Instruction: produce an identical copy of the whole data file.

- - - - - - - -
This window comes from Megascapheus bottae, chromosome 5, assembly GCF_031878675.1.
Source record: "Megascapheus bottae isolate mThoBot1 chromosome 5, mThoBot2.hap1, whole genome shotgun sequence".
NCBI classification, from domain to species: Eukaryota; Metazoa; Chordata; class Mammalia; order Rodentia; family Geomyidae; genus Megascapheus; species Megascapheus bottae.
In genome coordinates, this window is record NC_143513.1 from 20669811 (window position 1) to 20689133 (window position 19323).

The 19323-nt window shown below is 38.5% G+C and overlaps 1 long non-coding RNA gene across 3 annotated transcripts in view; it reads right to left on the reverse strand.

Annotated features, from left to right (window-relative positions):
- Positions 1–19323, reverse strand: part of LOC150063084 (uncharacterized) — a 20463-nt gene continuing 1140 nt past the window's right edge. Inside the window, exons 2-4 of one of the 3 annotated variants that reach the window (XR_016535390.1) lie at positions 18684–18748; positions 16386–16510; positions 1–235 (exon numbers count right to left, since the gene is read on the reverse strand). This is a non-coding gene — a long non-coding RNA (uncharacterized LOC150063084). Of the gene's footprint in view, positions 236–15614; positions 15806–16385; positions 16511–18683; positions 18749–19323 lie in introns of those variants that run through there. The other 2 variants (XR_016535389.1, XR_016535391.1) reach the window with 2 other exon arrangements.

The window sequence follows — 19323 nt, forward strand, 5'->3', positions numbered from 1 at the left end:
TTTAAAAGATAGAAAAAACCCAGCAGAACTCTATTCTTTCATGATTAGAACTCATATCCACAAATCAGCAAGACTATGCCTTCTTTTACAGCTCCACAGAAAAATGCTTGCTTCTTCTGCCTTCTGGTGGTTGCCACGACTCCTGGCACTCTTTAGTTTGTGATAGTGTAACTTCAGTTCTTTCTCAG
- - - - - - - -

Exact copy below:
This window comes from Megascapheus bottae, chromosome 5, assembly GCF_031878675.1.
Source record: "Megascapheus bottae isolate mThoBot1 chromosome 5, mThoBot2.hap1, whole genome shotgun sequence".
NCBI classification, from domain to species: Eukaryota; Metazoa; Chordata; class Mammalia; order Rodentia; family Geomyidae; genus Megascapheus; species Megascapheus bottae.
In genome coordinates, this window is record NC_143513.1 from 20669811 (window position 1) to 20689133 (window position 19323).

The 19323-nt window shown below is 38.5% G+C and overlaps 1 long non-coding RNA gene across 3 annotated transcripts in view; it reads right to left on the reverse strand.

Annotated features, from left to right (window-relative positions):
- Positions 1–19323, reverse strand: part of LOC150063084 (uncharacterized) — a 20463-nt gene continuing 1140 nt past the window's right edge. Inside the window, exons 2-4 of one of the 3 annotated variants that reach the window (XR_016535390.1) lie at positions 18684–18748; positions 16386–16510; positions 1–235 (exon numbers count right to left, since the gene is read on the reverse strand). This is a non-coding gene — a long non-coding RNA (uncharacterized LOC150063084). Of the gene's footprint in view, positions 236–15614; positions 15806–16385; positions 16511–18683; positions 18749–19323 lie in introns of those variants that run through there. The other 2 variants (XR_016535389.1, XR_016535391.1) reach the window with 2 other exon arrangements.

The window sequence follows — 19323 nt, forward strand, 5'->3', positions numbered from 1 at the left end:
TTTAAAAGATAGAAAAAACCCAGCAGAACTCTATTCTTTCATGATTAGAACTCATATCCACAAATCAGCAAGACTATGCCTTCTTTTACAGCTCCACAGAAAAATGCTTGCTTCTTCTGCCTTCTGGTGGTTGCCACGACTCCTGGCACTCTTTAGTTTGTGATAGTGTAACTTCAGTTCTTTCTCAG